Pedroza’s response to such hesitations is, broadly, to argue that any expansion of the vote is to be celebrated. These are all, she says, stepping stones towards the inclusion that democracy in a globalized world requires. It is in this context that she defends the choices made in Portugal, where the right to vote in local elections has been granted on the basis of the principle of reciprocity, i.e., citizens of countries that grant their Portuguese citizen-residents the right to vote in local elections may vote in local Portuguese elections. The result is that EU citizens may vote in Portuguese local elections, as per EU law, as can citizens of countries like Norway and Iceland that grant voting rights to all denizens. In the Portuguese case, however, the political impetus for extending local voting rights, on a reciprocal basis, beyond EU denizens was at least in part to specially include Lusophone denizens – that is, citizens with linguistic and cultural ties to Portugal – on the grounds that it was in the interest of Portugal to extend and strengthen these connections. Pedroza notices that, at least in the last several decades, voting rights are expanded but not retracted, so even were one to worry that the choice to extend the right to vote to denizens with cultural ties only represents a kind of discrimination based on cultural or ethnic connections, she sees progress in the right direction. Once a state extends the right to vote (locally) to some individuals, and no adverse consequences are witnessed, the chance that further extensions are granted is high.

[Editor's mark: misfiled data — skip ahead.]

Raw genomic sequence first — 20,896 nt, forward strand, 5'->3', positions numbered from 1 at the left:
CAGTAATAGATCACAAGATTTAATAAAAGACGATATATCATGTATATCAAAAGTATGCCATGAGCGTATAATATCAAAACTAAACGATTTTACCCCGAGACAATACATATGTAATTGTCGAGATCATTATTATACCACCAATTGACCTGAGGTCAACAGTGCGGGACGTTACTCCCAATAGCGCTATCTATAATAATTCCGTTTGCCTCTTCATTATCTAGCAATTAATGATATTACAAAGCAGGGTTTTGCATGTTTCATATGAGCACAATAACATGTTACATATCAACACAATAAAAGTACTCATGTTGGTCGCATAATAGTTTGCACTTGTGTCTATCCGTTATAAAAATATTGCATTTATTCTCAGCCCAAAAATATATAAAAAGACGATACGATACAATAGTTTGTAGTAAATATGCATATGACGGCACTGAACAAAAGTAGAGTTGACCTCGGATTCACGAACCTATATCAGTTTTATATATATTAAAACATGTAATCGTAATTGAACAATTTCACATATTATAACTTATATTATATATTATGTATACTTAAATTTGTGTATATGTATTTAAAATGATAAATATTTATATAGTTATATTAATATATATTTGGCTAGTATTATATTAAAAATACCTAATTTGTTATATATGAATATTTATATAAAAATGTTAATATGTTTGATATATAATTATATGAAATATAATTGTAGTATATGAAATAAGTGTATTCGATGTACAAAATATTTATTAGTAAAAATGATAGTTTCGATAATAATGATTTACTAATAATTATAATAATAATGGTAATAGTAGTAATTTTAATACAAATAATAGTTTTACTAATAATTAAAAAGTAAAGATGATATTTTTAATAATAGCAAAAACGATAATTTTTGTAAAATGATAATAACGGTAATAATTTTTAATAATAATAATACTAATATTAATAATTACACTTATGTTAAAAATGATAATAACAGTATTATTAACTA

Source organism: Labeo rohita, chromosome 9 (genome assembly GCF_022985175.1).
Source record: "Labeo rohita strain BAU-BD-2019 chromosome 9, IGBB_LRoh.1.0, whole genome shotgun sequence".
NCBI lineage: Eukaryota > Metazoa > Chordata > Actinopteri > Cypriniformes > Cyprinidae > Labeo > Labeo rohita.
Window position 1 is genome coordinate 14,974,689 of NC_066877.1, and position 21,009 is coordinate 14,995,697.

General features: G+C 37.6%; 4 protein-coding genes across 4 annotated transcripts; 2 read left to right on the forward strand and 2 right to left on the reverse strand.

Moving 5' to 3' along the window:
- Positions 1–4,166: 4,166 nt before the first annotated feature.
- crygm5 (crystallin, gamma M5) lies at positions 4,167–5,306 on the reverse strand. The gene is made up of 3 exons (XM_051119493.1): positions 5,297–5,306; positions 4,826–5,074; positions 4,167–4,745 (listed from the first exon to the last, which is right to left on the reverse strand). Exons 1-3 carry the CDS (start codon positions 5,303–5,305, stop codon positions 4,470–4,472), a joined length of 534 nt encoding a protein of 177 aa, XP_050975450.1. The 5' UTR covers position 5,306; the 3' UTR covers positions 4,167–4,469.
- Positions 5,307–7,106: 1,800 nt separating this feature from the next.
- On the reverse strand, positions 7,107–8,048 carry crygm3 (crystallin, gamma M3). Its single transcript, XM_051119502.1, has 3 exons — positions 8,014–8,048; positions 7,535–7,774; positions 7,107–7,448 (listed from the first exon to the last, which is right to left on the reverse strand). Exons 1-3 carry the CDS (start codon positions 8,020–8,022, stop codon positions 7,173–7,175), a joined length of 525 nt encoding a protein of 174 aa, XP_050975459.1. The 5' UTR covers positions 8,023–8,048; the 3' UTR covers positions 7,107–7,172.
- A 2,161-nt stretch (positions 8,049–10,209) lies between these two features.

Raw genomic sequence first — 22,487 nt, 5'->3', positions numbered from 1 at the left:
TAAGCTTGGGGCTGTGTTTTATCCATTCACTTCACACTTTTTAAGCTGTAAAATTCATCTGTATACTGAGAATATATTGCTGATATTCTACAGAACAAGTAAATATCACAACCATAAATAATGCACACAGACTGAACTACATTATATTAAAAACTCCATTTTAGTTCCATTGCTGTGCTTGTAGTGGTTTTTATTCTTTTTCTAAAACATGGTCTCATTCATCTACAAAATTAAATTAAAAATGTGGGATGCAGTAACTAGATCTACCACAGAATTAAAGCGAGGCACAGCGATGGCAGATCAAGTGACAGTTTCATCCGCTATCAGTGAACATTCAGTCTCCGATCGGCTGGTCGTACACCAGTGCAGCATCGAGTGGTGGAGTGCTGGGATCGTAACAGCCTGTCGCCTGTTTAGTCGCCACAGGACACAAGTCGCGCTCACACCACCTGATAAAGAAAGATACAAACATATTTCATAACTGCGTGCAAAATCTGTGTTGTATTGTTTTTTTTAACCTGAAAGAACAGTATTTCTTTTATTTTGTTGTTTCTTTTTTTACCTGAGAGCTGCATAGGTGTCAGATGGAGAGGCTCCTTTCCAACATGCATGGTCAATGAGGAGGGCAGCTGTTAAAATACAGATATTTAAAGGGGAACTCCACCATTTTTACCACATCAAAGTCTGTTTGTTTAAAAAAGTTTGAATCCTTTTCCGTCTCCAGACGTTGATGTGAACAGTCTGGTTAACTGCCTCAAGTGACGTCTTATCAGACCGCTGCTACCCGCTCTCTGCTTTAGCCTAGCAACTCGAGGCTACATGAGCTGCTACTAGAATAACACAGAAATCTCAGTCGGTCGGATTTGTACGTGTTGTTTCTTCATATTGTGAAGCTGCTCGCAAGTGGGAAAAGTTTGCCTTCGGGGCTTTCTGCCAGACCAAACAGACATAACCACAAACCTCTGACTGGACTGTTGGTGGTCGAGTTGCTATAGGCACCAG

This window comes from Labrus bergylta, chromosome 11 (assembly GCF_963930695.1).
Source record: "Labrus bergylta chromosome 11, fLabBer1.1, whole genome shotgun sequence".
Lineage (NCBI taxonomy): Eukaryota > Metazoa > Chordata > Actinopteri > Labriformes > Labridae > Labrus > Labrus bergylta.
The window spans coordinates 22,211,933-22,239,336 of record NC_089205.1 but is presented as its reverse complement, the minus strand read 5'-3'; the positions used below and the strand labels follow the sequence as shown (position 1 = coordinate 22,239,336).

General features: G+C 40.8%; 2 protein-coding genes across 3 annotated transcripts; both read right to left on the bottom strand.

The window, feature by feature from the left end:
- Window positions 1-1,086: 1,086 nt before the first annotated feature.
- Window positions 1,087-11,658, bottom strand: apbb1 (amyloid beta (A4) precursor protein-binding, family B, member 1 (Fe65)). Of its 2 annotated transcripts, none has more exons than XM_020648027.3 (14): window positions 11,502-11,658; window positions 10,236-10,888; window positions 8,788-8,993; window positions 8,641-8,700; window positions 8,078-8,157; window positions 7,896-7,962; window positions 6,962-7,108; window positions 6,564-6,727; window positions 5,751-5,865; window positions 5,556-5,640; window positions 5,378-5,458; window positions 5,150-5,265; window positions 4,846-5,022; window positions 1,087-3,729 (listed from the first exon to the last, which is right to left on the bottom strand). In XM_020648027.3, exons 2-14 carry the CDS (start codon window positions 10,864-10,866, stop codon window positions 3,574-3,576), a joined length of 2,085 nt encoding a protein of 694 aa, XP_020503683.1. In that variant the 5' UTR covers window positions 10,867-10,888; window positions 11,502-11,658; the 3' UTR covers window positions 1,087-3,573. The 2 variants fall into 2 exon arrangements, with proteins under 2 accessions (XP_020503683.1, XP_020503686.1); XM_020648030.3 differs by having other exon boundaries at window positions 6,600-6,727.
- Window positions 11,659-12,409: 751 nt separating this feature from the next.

Maybe so. But it is at least worth noting that this kind of expansion, towards granting rights to denizens with shared cultural attributes, might be morally and practically problematic, especially from a democratic perspective. It is morally problematic for the way it is sacrifices one democratic principle – the principle that people are equal, in spite of cultural, religious and ethnic differences and correspondingly entitled to an equal package of rights – for another – the principle of inclusion, even if only at the local election and thus not a significant inclusion, and even if only some are included. On the contrary, one might say – and indeed I believe one should – that partial inclusion is worse than no inclusion. The partial inclusion for which Portugal opts, which in significant part is an inclusion that distinguishes Lusophone denizens from “others” (for example, Moroccan residents of Portugal), creates classes of non-citizens (in fact, Portugal constructs four distinct categories of denizens), some of whom are preferred for sharing cultural and ethnic traits that are inaccessible to others. It is not clear that this is a victory for democracy, even if one is hopeful, as Pedroza is, that such expansions make future expansions likely (as she says, it did in the Nordic countries, for e.g., 87) She writes, debates about the value of denizen enfranchisement “tend to be resilient and move on. Their force can still be stopped or reversed but not without compromising democratic institutions” (Pedroza 2019, 207).